COWRY, s. Used in S. India for the yoke to carry burdens, the Bangy (q.v.) of N. India. In Tamil, &c., kavadi, [kavu, ‘to carry on the shoulder,’ tadi, ‘pole’].

[1853.—“Cowrie baskets…a circular ratan basket, with a conical top, covered with green oil-cloth, and secured by a brass padlock.”—Campbell, Old Forest Ranger, 3rd ed. 178.]

COWTAILS, s. The name formerly in ordinary use for what we now more euphoniously call chowries (q.v.). c. 1664.—“These Elephants have then also…certain Cow-tails of the great Tibet, white and very dear, hanging at their Ears like great Mustachoes.…”—Bernier, E.T., 84; [ed. Constable, 261].

1665.—“Now that this King of the Great Tibet knows, that Aureng-Zebe is at Kachemire, and threatens him with War, he hath sent to him an Ambassador, with Presents of the Countrey, as Chrystal, and those dear White Cow-tails.…”—Ibid. 135; [ed. Constable, 422].

1774.—“To send one or more pair of the cattle which bear what are called cowtails.”—Warren Hastings, Instruction to Bogle, in Markham’s Tibet, 8.

“There are plenty of cowtailed cows(!), but the weather is too hot for them to go to Bengal.”—Bogle, ibid. 52. ‘Cowtailed cows’ seem analogous to the ‘dismounted mounted infantry’ of whom we have recently heard in the Suakin campaign.

1784.—In a ‘List of Imports probable from Tibet,’ we find “Cow Tails.”—In Seton-Karr, i. 4.

„ “From the northern mountains are imported a number of articles of commerce.…The principal…are…musk, cowtails, honey.…”—Gladwin’s Ayeen Akbery (ed. 1800) ii. 17; [ed. Jarrett, ii. 172].

CRAN, s. Pers. kran. A modern Persian silver coin, worth-about a franc, being the tenth part of a Tomaun.

1880.—“A couple of mules came clattering into the courtyard, driven by one muleteer. Each mule carried 2 heavy sacks…which jingled pleasantly as they were placed on the ground. The sacks were afterwards opened in my presence, and contained no less than 35,000 silver krans. The one muleteer without guard had brought them across the mountains, 170 miles or so, from Tehran.”—MS. Letter from Col. Bateman-Champain, R.E.

[1891.—“I on my arrival took my servants’ accounts in tomauns and kerans, afterwards in kerans and shaies, and at last in kerans and puls.”—Wills, Land of the Lion, 63.]

CRANCHEE, s. Beng. H. karanchi. This appears peculiar to Calcutta, [but the word is also used in N. India]. A kind of ricketty and sordid carriage resembling, as Bp. Heber says below, the skeleton of an old English hackney-coach of 1800–35 (which no doubt was the model), drawn by wretched ponies, harnessed with rope, and standing for native hire in various parts of the city.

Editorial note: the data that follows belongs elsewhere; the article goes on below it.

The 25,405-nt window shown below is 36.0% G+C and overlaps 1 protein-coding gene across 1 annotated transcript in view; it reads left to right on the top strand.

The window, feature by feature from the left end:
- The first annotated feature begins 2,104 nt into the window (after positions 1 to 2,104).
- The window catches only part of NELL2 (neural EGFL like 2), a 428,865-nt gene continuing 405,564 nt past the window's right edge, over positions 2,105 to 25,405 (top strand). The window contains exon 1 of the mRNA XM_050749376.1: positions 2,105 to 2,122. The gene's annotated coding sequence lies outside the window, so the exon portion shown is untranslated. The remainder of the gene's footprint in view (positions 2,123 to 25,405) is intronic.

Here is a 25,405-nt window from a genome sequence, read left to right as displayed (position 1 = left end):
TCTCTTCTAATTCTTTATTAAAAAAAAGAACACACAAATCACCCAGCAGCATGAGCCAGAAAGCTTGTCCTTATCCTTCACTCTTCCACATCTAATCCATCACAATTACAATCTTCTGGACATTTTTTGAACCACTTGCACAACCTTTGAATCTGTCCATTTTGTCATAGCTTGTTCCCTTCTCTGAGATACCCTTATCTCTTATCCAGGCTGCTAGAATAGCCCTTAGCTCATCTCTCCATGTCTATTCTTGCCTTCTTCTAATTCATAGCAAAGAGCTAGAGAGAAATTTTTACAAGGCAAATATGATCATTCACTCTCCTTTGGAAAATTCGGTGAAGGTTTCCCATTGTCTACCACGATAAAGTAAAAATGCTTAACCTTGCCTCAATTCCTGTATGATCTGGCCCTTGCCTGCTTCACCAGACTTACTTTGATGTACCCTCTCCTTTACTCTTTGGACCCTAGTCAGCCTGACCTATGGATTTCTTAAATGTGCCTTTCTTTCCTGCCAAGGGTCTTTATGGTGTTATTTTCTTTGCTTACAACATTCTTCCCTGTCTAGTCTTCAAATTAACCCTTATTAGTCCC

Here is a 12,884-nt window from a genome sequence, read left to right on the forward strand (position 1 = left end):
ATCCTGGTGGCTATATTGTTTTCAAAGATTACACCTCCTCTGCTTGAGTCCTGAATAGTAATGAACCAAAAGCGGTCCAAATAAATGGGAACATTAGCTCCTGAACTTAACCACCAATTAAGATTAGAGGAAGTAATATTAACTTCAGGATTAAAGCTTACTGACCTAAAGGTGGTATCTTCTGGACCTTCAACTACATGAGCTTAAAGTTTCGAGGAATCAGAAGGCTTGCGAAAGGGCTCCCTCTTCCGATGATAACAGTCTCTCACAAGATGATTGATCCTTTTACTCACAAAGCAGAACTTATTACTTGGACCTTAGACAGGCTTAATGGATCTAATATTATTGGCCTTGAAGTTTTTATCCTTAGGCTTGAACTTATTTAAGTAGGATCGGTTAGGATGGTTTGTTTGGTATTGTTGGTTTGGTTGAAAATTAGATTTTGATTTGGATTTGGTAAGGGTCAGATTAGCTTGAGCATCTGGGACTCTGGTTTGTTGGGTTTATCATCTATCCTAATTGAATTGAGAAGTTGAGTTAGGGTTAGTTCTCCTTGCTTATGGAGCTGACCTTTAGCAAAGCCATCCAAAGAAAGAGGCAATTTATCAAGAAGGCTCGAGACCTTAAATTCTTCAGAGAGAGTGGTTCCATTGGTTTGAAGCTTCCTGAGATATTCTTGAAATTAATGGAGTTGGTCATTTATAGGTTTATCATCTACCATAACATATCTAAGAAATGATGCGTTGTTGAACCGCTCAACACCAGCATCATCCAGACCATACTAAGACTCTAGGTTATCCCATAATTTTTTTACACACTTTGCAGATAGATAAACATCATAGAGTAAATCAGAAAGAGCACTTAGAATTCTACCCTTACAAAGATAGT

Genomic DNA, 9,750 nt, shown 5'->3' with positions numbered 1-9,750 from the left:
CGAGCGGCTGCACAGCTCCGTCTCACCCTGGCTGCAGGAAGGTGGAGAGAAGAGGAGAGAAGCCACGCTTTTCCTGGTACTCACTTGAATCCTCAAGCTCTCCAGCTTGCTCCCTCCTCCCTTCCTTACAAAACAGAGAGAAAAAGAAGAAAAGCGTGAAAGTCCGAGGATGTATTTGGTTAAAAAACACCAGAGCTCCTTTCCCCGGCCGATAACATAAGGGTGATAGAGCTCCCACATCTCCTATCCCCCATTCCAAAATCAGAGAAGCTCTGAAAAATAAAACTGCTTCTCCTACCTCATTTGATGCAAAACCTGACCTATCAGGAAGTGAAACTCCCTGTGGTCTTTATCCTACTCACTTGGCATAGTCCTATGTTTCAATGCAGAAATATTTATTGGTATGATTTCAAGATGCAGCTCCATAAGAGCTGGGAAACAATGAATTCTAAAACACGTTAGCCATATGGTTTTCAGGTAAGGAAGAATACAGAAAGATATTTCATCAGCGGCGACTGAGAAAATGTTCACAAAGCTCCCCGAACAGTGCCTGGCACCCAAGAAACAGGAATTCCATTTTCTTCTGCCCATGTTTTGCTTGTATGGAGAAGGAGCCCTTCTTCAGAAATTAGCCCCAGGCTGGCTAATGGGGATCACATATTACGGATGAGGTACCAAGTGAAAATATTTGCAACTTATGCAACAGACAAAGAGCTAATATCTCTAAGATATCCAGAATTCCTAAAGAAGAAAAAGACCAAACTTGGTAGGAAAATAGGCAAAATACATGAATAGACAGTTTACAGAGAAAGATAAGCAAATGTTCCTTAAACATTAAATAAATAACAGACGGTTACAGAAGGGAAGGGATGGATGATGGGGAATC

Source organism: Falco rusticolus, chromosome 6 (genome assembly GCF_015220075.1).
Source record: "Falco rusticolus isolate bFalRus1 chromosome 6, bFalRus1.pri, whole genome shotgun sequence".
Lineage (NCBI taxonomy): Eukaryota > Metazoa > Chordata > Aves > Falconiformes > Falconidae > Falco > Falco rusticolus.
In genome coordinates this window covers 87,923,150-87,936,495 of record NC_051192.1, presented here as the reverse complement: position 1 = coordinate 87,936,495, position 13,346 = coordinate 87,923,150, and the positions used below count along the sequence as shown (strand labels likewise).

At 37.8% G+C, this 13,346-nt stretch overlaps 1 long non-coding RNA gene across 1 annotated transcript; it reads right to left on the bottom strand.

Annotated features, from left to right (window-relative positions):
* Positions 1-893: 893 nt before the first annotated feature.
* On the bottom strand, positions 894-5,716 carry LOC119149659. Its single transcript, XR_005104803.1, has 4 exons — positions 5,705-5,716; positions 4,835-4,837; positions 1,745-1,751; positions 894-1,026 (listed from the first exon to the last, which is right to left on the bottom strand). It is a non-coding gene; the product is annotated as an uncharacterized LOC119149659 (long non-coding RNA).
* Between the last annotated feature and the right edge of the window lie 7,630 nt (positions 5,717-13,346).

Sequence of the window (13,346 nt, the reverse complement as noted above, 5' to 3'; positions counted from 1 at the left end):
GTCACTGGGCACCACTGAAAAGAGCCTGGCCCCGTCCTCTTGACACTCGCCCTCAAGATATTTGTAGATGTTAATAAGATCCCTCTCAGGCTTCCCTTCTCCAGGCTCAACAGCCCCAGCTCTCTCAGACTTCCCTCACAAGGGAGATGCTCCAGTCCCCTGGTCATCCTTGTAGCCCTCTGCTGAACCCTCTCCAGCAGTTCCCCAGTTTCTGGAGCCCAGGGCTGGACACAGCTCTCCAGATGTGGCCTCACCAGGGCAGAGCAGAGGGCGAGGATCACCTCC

1823.—“…a considerable number of ‘caranchies,’ or native carriages, each drawn by two horses, and looking like the skeletons of hackney coaches in our own country.”—Heber, i. 28 (ed. 1844).

1834.—“As Lady Wroughton guided her horse through the crowd to the right, a kuranchy, or hackney-coach, suddenly passed her at full speed.”—The Baboo, i. 228.

CRANGANORE, n.p. Properly (according to Dr. Gundert), Kodunrilur, more generally Kodungalur; [the Madras Gloss. gives Mal. Kotannallur, kota, ‘west,’ kovil, ‘palace,’ ur, ‘village’]. An ancient city and port of Malabar, identical with the Muyiri-kkodu of an ancient copper-plate inscription,1 with the [Greek Text] MouziriV of Ptolemy’s Tables and the Periplus, and with the Muziris primum emporium Indiae of Pliny (Bk. vi. cap. 23 or 26) [see Logan, Malabar, i. 80]. “The traditions of Jews, Christians, Brahmans, and of the Kérala Ulpatti (legen dary History of Malabar) agree in making Kodungalur the residence of the Perumals (ancient sovereigns of Malabar), and the first resort of Western shipping” (Dr. Gundert in Madras Journal, vol. xiii. p. 120). It was apparently the earliest settlement of Jew and Christian immigrants. It is prominent in all the earlier narratives of the 16th century, especially in connection with the Malabar Christians; and it was the site of one of the seven churches alleged in the legends of the latter to have been founded by St. Thomas.2 Cranganor was already in decay when the Portuguese arrived. They eventually established themselves there with a strong fort (1523), which the Dutch took from them in 1662. This fort was dismantled by Tippoo’s troops in 1790, and there is now hardly a trace

  By PanEris using Melati.

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